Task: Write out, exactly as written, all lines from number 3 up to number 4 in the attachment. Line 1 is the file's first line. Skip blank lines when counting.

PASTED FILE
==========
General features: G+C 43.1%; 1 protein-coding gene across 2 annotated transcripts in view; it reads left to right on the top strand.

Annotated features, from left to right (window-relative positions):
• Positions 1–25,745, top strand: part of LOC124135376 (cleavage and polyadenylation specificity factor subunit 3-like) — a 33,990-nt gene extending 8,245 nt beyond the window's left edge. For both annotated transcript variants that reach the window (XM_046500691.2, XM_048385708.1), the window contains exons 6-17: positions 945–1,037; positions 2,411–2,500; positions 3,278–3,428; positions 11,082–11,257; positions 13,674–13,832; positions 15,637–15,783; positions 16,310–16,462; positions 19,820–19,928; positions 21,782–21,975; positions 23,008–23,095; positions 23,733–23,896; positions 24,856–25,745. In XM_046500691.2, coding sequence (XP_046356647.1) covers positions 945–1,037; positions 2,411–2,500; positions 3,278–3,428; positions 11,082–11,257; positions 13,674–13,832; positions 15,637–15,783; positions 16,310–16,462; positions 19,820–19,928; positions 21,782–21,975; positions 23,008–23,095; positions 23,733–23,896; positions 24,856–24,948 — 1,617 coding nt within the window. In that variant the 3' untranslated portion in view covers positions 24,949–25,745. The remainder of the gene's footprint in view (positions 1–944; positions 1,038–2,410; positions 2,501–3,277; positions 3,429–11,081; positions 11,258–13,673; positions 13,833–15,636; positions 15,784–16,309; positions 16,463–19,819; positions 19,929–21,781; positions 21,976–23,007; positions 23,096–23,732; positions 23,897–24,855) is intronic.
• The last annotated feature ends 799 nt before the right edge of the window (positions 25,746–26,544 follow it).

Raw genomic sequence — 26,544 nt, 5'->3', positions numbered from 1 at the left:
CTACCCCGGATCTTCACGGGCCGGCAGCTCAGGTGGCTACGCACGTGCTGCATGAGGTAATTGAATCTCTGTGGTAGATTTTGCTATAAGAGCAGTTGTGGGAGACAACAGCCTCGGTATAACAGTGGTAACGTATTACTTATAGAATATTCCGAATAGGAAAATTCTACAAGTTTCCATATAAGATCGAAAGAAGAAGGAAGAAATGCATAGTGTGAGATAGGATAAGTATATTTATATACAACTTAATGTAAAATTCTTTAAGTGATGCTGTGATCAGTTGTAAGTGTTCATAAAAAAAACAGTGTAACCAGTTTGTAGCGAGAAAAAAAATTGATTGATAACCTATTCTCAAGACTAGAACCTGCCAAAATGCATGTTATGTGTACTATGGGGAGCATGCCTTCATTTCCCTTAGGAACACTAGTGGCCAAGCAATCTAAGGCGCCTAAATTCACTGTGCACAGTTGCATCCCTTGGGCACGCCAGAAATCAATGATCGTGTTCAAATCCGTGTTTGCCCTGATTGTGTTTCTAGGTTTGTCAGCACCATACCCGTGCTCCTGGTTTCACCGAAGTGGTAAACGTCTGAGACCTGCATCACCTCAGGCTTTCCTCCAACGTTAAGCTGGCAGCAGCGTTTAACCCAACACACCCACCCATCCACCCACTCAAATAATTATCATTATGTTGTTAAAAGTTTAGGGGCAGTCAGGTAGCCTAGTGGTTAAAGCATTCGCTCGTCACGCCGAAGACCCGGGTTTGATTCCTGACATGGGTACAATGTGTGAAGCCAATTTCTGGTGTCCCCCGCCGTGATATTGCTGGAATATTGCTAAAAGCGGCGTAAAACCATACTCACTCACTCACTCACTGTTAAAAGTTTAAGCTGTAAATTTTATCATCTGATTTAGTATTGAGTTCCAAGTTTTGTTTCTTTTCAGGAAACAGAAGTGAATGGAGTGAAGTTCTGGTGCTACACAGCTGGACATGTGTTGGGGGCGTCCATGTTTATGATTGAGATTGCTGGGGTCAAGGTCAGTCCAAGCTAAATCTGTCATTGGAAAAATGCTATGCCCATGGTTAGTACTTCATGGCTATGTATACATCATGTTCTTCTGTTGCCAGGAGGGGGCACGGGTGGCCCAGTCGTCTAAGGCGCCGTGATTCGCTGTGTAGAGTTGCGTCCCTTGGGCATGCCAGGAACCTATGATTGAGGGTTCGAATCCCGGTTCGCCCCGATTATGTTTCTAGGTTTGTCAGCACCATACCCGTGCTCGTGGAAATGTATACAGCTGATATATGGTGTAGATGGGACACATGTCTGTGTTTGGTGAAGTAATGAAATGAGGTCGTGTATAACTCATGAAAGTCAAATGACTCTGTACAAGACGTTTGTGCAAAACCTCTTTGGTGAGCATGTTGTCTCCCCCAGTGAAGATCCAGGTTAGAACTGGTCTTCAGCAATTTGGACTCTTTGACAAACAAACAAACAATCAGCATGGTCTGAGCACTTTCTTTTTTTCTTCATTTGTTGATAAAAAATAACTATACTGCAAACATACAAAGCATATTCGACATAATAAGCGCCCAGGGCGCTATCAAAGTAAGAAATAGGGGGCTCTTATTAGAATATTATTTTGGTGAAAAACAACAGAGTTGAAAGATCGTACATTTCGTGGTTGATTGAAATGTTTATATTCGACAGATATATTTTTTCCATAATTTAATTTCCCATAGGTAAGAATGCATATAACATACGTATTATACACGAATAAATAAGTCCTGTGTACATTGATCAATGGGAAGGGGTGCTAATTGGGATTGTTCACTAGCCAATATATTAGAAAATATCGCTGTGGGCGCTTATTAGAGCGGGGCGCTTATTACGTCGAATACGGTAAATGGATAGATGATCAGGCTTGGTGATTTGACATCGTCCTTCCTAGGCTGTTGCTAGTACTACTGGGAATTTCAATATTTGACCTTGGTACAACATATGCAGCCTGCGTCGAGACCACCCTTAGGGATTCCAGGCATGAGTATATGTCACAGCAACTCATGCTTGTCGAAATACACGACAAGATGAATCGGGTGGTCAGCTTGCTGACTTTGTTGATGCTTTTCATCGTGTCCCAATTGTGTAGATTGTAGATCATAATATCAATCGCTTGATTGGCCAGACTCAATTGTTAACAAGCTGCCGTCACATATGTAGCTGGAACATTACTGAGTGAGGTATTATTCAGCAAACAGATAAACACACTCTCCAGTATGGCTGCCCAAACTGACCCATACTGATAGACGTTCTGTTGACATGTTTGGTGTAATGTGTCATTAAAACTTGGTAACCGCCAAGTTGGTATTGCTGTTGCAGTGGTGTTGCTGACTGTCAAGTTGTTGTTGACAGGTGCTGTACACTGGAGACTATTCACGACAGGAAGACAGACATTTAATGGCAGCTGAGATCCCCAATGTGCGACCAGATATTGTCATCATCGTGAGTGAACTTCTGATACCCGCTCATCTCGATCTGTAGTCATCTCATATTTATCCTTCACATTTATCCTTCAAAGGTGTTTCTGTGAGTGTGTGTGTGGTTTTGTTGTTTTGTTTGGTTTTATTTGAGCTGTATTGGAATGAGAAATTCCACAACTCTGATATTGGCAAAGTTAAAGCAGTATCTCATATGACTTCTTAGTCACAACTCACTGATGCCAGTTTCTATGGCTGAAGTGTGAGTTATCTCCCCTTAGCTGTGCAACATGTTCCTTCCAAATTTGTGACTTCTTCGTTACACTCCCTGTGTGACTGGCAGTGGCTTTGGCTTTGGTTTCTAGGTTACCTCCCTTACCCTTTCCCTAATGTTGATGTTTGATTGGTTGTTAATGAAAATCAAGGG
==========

• Positions 1–25,745, top strand: part of LOC124135376 (cleavage and polyadenylation specificity factor subunit 3-like) — a 33,990-nt gene extending 8,245 nt beyond the window's left edge. For both annotated transcript variants that reach the window (XM_046500691.2, XM_048385708.1), the window contains exons 6-17: positions 945–1,037; positions 2,411–2,500; positions 3,278–3,428; positions 11,082–11,257; positions 13,674–13,832; positions 15,637–15,783; positions 16,310–16,462; positions 19,820–19,928; positions 21,782–21,975; positions 23,008–23,095; positions 23,733–23,896; positions 24,856–25,745. In XM_046500691.2, coding sequence (XP_046356647.1) covers positions 945–1,037; positions 2,411–2,500; positions 3,278–3,428; positions 11,082–11,257; positions 13,674–13,832; positions 15,637–15,783; positions 16,310–16,462; positions 19,820–19,928; positions 21,782–21,975; positions 23,008–23,095; positions 23,733–23,896; positions 24,856–24,948 — 1,617 coding nt within the window. In that variant the 3' untranslated portion in view covers positions 24,949–25,745. The remainder of the gene's footprint in view (positions 1–944; positions 1,038–2,410; positions 2,501–3,277; positions 3,429–11,081; positions 11,258–13,673; positions 13,833–15,636; positions 15,784–16,309; positions 16,463–19,819; positions 19,929–21,781; positions 21,976–23,007; positions 23,096–23,732; positions 23,897–24,855) is intronic.
• The last annotated feature ends 799 nt before the right edge of the window (positions 25,746–26,544 follow it).